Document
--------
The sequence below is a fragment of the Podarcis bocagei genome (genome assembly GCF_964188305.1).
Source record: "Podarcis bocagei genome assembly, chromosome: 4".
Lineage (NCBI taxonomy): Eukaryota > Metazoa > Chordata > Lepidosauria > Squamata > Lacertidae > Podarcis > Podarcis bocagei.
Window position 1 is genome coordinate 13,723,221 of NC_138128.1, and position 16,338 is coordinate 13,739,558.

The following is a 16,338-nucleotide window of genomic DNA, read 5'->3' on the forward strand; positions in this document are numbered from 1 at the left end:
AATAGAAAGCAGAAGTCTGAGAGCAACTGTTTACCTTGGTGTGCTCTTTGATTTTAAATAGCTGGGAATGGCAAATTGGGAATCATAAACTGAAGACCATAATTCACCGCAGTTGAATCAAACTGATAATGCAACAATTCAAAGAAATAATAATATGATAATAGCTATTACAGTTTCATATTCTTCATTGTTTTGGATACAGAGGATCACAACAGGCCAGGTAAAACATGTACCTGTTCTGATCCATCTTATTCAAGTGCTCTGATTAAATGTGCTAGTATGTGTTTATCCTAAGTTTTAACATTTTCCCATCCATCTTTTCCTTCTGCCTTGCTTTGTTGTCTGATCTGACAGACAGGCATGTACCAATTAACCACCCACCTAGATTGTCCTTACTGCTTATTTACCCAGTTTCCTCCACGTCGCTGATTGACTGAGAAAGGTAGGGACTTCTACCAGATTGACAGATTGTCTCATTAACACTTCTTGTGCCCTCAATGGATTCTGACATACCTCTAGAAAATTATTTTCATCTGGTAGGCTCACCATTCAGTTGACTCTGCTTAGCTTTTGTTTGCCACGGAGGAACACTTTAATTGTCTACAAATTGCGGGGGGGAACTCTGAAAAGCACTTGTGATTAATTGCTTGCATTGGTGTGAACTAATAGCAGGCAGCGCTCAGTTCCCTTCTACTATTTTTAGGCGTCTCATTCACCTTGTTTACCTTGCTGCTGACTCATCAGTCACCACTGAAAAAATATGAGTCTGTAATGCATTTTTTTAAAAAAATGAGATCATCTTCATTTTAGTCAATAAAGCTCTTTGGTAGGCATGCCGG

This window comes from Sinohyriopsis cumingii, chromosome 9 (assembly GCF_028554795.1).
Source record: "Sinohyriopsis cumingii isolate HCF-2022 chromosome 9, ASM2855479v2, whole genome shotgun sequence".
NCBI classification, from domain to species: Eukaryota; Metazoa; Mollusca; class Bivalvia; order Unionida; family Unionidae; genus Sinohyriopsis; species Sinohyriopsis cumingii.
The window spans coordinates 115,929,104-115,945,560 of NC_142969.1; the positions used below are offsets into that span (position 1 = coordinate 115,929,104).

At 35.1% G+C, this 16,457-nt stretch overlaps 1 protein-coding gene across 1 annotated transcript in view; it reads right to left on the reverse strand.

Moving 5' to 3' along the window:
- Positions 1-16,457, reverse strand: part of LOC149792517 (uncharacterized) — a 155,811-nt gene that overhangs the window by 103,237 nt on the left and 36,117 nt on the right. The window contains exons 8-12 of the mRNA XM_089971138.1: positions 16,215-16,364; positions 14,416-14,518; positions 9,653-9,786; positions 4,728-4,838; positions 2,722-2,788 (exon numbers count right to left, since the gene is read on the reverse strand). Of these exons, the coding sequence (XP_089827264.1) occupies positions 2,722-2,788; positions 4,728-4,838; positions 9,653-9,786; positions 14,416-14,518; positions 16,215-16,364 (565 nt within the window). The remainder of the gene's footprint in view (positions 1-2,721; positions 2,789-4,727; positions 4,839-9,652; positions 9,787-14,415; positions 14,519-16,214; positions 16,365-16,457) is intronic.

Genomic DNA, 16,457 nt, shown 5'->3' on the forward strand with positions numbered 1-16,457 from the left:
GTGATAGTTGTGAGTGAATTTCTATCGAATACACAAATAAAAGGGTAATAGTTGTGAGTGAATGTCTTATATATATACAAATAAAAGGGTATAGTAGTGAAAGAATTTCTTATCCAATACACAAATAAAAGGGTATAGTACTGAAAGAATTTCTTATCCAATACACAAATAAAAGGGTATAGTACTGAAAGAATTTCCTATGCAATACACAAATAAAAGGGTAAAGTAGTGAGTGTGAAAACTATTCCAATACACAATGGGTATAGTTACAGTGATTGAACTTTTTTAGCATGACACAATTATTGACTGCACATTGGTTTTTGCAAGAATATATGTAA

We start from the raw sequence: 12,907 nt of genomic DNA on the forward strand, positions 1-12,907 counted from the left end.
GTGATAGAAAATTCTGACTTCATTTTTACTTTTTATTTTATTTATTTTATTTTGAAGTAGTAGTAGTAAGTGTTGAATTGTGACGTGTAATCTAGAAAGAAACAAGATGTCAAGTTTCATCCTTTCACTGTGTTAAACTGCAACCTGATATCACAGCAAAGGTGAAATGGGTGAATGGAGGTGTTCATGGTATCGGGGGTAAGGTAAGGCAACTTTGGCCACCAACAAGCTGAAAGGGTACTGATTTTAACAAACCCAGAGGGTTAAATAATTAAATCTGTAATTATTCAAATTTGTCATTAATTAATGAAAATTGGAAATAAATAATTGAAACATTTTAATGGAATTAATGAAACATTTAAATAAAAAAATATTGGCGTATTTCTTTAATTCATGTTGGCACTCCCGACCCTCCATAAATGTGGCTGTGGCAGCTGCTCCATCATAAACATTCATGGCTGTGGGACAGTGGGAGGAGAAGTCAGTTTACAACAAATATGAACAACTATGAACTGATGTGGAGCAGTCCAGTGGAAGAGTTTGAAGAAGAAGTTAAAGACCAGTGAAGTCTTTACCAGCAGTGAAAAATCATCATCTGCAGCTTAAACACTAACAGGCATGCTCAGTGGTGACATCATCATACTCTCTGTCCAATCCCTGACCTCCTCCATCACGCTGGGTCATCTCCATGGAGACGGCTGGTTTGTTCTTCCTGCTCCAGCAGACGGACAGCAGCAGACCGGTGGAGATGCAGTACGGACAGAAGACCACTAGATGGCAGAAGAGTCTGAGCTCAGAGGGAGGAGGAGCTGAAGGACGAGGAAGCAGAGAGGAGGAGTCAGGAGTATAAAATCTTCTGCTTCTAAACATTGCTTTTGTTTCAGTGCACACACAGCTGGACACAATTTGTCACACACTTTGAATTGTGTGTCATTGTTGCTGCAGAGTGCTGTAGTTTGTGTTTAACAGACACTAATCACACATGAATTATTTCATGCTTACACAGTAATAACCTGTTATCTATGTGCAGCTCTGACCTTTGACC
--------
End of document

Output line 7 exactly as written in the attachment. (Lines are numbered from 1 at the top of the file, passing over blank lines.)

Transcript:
This window comes from Sinohyriopsis cumingii, chromosome 9 (assembly GCF_028554795.1).